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Mexico's colonial silver-mining cities -- San Miguel, Querétaro, San Luis Potosí, Guanajuato, and Zacatecas -- lie northwest of Mexico City in the mountains of the Sierra Madre Occidental. These cities have colonial settings with backdrops of rugged mountains, an ideal climate, local handicrafts, good food, and many memorable vistas.

These cities are close to the Mexican capital by modern standards, but at the time of their founding, this land was the frontier. In pre-Columbian times, the great civilizations of central Mexico never established more than a tenuous sway here. Mountainous and arid, this was the land of the Chichimeca, a large nation of nomadic tribes that occasionally banded together to raid their civilized neighbors to the south. After the Spanish Conquest of the Aztec empire in 1521, the conquistadors turned their attention to this region in search of precious metals. The Chichimecans resisted the encroachers, but epidemic diseases brought from Europe soon decimated the native population. The Spanish established mining cities in quick succession, stretching from Querétaro (established in 1531) north to Zacatecas (1548) and beyond. They found quantities of gold, but silver proved so plentiful that it made Mexico world famous as a land of riches.

For 3 centuries of colonial rule, much of the mines' great wealth went to build urban centers of impressive, enduring architecture. It's wonderful to stroll through these cities and view them, not one building at a time, but in broad views of colonial cityscapes. Of the five cities, four (Guanajuato, Querétaro, Zacatecas, and San Miguel) have been designated World Heritage Sites by UNESCO.

Life in this part of the world is lived at a relaxed pace. If you're of a disposition to handle matters quickly and get things done, try to slow down or you might get frustrated with this region's slower rhythms. Also, these cities have intimate and close-knit societies. Many people have ancestors who lived here at least a century ago, and they maintain a broad network of kinfolk, friends, and acquaintances. I've walked down streets with locals who would greet every third or fourth person we passed. Often I've had conversations in which I mention someone from a completely different context, only to hear something like, "Oh, he's married to my cousin."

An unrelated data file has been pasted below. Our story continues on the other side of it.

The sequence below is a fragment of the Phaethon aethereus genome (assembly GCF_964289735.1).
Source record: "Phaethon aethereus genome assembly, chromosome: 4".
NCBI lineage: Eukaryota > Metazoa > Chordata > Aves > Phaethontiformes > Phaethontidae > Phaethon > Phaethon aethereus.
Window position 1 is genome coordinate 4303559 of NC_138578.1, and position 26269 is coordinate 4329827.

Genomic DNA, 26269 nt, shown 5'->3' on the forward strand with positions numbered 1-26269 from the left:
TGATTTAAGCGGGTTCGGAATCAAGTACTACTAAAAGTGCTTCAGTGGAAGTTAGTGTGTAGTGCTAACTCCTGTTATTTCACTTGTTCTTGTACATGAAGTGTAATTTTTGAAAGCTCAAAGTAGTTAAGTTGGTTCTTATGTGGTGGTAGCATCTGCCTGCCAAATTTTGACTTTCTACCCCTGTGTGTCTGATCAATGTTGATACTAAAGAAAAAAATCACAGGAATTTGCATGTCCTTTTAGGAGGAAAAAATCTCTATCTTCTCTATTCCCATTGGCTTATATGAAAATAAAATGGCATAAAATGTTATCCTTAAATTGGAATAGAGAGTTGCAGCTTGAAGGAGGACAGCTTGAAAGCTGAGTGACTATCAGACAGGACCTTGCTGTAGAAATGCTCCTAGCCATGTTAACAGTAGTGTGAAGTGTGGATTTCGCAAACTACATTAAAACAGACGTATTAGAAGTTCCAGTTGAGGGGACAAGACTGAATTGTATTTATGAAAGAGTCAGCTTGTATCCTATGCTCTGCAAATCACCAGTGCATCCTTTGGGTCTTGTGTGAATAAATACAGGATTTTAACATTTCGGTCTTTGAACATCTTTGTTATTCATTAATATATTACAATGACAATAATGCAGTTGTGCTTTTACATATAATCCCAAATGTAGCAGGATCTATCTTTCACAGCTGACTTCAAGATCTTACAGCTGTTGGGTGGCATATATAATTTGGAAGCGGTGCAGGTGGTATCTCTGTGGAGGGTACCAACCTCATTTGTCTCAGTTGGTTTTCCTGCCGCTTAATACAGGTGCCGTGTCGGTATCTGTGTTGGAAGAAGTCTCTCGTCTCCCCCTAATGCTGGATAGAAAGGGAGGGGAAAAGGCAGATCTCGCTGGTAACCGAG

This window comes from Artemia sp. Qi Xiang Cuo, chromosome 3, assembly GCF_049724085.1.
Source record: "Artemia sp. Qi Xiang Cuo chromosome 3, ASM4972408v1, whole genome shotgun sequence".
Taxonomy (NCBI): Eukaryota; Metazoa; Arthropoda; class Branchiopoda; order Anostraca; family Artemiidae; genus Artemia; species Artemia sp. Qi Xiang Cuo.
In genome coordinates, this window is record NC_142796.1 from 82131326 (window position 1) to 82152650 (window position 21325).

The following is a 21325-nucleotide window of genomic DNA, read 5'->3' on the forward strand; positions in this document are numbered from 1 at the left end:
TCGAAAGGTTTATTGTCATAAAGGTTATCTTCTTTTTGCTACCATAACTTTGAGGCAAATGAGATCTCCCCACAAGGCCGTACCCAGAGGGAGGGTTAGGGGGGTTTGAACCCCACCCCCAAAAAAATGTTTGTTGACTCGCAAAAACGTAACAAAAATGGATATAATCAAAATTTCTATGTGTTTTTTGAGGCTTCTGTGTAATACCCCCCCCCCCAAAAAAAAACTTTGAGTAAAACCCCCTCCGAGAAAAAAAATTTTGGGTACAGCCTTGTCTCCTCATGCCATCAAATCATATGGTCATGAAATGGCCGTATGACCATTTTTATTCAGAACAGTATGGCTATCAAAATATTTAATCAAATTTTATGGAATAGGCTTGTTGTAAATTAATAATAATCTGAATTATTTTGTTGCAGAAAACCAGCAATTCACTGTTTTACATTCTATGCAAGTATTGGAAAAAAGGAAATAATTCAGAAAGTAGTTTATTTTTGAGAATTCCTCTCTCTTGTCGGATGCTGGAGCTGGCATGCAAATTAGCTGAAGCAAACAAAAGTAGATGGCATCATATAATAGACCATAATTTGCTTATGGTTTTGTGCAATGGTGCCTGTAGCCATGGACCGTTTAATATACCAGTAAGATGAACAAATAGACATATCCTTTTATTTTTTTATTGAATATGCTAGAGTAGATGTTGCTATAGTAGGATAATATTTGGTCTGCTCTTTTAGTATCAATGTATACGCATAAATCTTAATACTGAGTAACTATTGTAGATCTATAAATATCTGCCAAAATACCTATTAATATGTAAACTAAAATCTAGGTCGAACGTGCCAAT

Public Security -- This region of Mexico has largely avoided the violence and mayhem that is occurring in other areas. Travel to these five cities doesn't expose one to heightened risks or the potential disruptions caused by gang conflicts. During the last 2 years there were a few high-profile assassinations and kidnappings in the area, but not the repeated attacks that disrupt the daily life of residents or make them fearful for their safety. Of course, reliable information on the number of kidnappings and extortion cases is notoriously difficult to come by, but one can gauge how bad things are by tapping into the local gossip and by reading the unofficial statements in the local press. When concerns for safety reach a certain point, they find expression, but this was by and large not the case in early 2011. Travelers should still take the usual precautions, especially when driving on the highway. And they need to be aware of recent events, but they don't need to avoid this area on account of what's happening in other parts of the country.